Measurement of Novel, Drinking Water-Associated PFAS in Blood from Adults and Children in Wilmington, North Carolina.

By Nadine Kotlarz, James McCord, David Collier, C Suzanne Lea, Mark Strynar, Andrew B Lindstrom, Adrien A Wilkie, Jessica Y Islam, Katelyn Matney, Phillip Tarte, M E Polera, Kemp Burdette, Jamie DeWitt, Katlyn May, Robert C Smart, Detlef R U Knappe, and Jane A Hoppin
Environ. Health Perspect.
July 28, 2020
DOI: 10.1289/EHP6837

Background

From 1980 to 2017, a fluorochemical manufacturing facility discharged wastewater containing poorly understood per- and polyfluoroalkyl substances (PFAS) to the Cape Fear River, the primary drinking water source for Wilmington, North Carolina, residents. Those PFAS included several fluoroethers including HFPO-DA also known as GenX. Little is known about the bioaccumulation potential of these fluoroethers.

Objective

We determined levels of fluoroethers and legacy PFAS in serum samples from Wilmington residents.

Methods

In November 2017 and May 2018, we enrolled 344 Wilmington residents of age into the GenX Exposure Study and collected blood samples. Repeated blood samples were collected from 44 participants 6 months after enrollment. We analyzed serum for 10 fluoroethers and 10 legacy PFAS using liquid chromatography-high-resolution mass spectrometry.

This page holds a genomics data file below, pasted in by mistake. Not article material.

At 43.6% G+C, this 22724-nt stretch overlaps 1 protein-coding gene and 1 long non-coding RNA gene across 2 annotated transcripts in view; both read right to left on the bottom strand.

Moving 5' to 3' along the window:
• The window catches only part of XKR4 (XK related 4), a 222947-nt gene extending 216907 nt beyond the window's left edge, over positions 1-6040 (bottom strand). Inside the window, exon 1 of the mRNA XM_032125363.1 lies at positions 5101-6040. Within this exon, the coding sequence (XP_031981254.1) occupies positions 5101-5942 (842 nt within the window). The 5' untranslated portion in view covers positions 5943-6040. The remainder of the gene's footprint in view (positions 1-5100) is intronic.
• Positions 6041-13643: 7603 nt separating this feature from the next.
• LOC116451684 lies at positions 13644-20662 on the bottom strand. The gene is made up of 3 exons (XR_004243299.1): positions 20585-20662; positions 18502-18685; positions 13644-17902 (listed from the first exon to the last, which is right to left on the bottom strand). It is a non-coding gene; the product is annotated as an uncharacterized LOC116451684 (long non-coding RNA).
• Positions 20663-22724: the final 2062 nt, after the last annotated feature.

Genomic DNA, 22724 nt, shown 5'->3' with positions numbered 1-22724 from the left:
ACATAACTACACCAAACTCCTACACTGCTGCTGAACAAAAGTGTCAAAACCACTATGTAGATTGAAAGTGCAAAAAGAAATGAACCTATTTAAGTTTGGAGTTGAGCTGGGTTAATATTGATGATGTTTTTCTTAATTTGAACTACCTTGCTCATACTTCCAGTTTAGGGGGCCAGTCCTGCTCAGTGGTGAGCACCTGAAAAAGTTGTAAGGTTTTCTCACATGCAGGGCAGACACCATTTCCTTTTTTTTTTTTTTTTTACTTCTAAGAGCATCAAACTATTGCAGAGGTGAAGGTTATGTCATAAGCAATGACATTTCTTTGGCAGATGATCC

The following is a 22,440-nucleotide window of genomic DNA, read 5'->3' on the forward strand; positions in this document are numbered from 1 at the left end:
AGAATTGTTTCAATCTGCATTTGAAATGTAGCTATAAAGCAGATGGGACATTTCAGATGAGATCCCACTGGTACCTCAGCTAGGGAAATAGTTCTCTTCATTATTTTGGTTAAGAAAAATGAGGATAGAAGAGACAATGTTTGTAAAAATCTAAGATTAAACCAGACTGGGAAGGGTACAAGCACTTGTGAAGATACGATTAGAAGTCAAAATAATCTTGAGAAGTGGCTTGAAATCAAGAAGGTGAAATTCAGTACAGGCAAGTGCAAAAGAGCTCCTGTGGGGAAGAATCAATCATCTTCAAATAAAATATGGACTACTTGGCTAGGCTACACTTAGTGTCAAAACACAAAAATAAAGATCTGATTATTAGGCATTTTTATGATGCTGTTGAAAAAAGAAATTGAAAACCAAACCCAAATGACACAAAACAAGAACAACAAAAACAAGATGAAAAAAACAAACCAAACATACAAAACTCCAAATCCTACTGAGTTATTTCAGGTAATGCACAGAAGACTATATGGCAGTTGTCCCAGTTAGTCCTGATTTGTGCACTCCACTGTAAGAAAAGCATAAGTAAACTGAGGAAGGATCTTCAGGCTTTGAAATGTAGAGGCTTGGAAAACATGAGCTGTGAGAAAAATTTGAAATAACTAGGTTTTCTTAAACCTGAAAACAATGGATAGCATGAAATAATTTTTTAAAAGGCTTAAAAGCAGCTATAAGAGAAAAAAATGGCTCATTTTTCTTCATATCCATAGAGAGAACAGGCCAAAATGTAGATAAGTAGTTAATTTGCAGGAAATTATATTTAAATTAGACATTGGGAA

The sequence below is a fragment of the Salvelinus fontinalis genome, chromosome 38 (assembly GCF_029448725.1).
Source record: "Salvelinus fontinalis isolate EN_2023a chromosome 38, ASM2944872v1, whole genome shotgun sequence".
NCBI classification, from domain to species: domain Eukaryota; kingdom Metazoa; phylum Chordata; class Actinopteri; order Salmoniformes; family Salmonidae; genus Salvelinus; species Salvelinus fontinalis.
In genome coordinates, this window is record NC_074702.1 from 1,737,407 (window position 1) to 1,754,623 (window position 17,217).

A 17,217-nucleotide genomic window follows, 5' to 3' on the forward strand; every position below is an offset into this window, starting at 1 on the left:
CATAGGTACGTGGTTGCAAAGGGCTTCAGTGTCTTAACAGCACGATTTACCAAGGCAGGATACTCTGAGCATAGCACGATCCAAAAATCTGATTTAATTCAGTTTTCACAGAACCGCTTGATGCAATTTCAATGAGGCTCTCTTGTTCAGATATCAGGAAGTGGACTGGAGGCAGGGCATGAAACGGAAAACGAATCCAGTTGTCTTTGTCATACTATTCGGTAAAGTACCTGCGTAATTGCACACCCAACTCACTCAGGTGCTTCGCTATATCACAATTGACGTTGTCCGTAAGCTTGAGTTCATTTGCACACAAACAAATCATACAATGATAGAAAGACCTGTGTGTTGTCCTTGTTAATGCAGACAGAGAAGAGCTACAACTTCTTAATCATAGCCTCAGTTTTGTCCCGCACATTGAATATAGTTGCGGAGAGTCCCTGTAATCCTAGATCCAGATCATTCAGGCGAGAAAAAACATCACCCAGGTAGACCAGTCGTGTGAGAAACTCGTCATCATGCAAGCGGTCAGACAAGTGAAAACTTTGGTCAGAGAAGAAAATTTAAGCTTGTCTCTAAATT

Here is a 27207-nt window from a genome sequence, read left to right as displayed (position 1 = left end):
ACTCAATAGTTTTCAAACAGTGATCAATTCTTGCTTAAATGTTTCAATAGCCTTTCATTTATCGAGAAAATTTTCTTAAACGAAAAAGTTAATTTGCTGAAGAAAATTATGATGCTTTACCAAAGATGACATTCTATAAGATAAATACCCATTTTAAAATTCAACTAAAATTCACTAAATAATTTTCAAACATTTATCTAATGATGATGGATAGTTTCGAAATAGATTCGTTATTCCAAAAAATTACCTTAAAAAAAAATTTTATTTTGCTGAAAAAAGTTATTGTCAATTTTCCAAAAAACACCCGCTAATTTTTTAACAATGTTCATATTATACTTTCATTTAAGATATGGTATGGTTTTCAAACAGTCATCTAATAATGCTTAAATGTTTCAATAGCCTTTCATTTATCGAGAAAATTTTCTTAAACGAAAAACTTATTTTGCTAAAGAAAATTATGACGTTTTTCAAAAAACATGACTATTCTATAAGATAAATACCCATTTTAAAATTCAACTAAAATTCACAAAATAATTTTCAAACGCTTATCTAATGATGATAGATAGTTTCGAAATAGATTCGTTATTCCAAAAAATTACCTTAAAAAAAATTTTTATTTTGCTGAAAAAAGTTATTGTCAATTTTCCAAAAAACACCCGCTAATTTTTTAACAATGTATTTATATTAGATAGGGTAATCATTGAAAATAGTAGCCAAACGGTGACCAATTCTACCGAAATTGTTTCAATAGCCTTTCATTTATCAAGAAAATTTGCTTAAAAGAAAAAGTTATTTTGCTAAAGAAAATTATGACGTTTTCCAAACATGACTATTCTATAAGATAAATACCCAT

Results

Participants' ages ranged from 6 to 86 y, and they lived in the lower Cape Fear Region for 20 y on average (standard deviation: 16 y). Six fluoroethers were detected in serum; Nafion by-product 2, PFO4DA, and PFO5DoA were detected in of participants. PFO3OA and NVHOS were infrequently detected. Hydro-EVE was present in a subset of samples, but we could not quantify it. GenX was not detected above our analytical method reporting limit (). In participants with repeated samples, the median decrease in fluoroether levels ranged from 28% for PFO5DoA to 65% for PFO4DA in 6 months due to wastewater discharge control. Four legacy PFAS (PFHxS, PFOA, PFOS, PFNA) were detected in most () participants; these levels were higher than U.S. national levels for the 2015-2016 National Health and Nutrition Examination Survey. The sum concentration of fluoroethers contributed 24% to participants' total serum PFAS (median: ).

Conclusion

Poorly understood fluoroethers released into the Cape Fear River by a fluorochemical manufacturing facility were detected in blood samples from Wilmington, North Carolina, residents. Health implications of exposure to these novel PFAS have not been well characterized. 

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